When asked why the police did not opt to commit Mr. Ferdini to a hospital on a psychological evaluation, officer Stevenson replied: “The plan was to have him committed, but some lawyer showed up and we didn’t want a legal fight, so we decided to release him instead. I felt a bit mixed about it. I mean the guy was clearly suicidal -- why else would you douse yourself in gasoline?”
When told that Mr. Ferdini was reportedly jovial and happy during the gasoline incident, and that he had in fact won more than a million dollars immediately prior to the event, officer Stevenson struggled with the narrative: “That doesn’t sound like the James Ferdini I know. He’s always been a depressed gambler, and never won a game in his life as far as I know. He couldn’t win a hundred bucks, let alone a million. I can’t even believe they let him into the Borgata in the first place, but I guess the cash winnings explains the lawyer.”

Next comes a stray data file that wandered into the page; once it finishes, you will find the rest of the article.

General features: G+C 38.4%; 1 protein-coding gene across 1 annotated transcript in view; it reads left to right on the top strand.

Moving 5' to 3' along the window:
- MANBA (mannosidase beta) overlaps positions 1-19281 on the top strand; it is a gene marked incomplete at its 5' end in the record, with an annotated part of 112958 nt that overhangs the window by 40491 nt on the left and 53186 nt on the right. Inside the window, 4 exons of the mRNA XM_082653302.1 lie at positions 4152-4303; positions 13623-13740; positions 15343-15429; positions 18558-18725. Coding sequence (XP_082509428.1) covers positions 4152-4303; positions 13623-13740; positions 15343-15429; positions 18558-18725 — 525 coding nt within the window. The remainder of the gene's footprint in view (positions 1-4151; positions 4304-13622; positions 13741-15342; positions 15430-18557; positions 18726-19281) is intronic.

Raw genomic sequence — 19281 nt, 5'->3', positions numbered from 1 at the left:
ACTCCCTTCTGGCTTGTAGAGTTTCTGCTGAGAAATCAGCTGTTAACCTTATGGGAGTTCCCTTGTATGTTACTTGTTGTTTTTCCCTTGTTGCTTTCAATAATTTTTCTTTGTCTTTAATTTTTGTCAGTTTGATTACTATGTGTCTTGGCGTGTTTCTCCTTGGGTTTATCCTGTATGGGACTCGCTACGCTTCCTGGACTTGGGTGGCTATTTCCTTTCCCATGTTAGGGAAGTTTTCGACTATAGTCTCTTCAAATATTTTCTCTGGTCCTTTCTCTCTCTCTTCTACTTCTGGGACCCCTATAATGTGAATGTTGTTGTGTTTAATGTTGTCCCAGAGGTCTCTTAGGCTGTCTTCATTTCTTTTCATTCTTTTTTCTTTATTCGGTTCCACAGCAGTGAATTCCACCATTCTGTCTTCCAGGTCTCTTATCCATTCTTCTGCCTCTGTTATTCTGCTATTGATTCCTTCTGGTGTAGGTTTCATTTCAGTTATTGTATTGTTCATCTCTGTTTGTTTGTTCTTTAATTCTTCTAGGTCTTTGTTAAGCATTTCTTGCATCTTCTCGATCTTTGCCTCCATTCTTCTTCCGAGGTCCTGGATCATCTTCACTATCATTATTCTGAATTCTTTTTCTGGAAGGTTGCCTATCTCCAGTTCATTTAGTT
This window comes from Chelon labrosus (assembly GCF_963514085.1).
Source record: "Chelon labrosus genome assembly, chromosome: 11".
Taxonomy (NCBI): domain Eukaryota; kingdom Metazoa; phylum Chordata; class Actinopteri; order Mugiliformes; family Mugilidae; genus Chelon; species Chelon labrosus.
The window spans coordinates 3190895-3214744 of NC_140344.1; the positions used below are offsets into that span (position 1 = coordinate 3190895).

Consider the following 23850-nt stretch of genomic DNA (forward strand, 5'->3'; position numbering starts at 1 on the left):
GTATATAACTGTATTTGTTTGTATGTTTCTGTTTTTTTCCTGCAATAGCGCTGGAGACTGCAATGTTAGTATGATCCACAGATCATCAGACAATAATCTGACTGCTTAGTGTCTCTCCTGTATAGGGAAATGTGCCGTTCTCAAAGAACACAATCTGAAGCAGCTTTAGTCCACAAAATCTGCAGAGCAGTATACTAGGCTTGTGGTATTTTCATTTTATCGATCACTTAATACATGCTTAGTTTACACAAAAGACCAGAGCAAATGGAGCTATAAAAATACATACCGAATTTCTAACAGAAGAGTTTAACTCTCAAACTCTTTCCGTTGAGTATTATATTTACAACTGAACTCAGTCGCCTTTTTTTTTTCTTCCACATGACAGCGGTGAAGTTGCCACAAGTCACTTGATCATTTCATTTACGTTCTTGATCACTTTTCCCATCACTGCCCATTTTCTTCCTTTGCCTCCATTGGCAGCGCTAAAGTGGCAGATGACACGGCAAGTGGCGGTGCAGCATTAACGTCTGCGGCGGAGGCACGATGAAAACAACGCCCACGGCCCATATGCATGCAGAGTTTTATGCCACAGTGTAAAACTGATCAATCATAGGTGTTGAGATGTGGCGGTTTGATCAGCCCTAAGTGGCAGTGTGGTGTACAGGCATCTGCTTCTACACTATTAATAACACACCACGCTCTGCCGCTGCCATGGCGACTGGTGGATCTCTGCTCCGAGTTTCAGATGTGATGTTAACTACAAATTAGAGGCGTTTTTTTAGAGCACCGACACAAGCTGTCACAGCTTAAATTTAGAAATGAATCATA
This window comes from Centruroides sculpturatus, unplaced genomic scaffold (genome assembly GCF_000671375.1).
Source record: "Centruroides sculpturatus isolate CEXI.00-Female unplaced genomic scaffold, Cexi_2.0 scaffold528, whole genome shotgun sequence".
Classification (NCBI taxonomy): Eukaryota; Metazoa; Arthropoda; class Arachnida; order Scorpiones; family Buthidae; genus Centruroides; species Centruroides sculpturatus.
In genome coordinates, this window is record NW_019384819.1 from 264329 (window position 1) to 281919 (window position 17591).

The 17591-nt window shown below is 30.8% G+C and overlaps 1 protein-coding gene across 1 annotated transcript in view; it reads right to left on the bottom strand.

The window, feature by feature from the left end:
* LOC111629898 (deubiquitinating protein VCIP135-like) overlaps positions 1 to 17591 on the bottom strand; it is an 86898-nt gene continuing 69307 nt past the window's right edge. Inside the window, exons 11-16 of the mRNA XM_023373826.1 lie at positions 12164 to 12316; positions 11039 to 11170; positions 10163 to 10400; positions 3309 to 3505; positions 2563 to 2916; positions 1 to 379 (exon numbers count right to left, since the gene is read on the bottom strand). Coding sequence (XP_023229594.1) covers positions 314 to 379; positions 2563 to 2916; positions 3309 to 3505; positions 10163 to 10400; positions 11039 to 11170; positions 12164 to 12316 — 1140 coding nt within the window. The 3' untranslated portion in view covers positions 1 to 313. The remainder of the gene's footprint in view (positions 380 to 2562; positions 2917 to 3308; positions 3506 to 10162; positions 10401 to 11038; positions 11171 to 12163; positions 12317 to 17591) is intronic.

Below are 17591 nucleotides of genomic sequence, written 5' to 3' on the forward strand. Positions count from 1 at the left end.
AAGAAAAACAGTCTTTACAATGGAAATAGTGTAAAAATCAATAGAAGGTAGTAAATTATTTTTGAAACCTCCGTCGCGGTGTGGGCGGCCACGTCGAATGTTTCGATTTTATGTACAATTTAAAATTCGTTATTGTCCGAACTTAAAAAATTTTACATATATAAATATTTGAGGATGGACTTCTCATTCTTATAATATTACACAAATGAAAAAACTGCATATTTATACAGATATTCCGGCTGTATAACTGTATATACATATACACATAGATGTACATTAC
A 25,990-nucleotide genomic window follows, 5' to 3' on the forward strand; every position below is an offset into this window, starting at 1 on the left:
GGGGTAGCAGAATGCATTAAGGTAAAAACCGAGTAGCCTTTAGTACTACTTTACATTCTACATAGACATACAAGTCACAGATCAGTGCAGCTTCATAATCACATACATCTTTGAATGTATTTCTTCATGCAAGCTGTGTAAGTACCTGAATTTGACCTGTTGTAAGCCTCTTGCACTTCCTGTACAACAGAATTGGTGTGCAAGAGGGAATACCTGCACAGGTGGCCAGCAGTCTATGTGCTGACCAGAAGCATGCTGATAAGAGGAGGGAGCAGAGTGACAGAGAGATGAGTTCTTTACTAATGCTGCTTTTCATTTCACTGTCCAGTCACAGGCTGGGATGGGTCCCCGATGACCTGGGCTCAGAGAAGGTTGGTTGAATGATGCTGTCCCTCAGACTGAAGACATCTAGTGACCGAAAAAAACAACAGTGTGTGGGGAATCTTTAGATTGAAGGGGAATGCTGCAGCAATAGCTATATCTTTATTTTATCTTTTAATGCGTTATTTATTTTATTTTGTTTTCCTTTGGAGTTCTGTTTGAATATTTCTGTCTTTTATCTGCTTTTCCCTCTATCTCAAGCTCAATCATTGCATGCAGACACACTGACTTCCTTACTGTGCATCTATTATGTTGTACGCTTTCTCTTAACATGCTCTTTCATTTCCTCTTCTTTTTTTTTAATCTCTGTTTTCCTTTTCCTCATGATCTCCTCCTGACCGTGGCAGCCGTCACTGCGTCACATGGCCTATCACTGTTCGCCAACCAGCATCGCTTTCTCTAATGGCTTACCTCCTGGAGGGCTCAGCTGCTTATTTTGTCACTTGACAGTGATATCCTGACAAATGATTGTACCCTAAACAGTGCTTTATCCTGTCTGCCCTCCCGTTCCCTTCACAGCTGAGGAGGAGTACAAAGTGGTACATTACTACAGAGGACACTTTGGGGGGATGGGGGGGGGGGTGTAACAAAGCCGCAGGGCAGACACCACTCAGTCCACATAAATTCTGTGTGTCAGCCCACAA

Officer Stevenson asked if I could confirm the details of the winnings and that Mr. Ferdini was in a jovial mood during the gasoline incident. When I showed documentation of Mr. Ferdini’s winnings provided by Mr. Markelson and relayed several eyewitness accounts as to his temperament, officer Stevenson replied: “I don’t get it. So, why’d he try to burn himself alive?”

The ‘Cooler’

Perhaps no individual has a better sense of who Mr. Ferdini is and what happened to him than the floor manager at the Borgata, Mr. Markelson.
For 40 hours prior to the gasoline incident, Mr. Ferdini bet heavily at the Borgata casino, and Mr. Markelson was in close proximity for much of his hot-streak.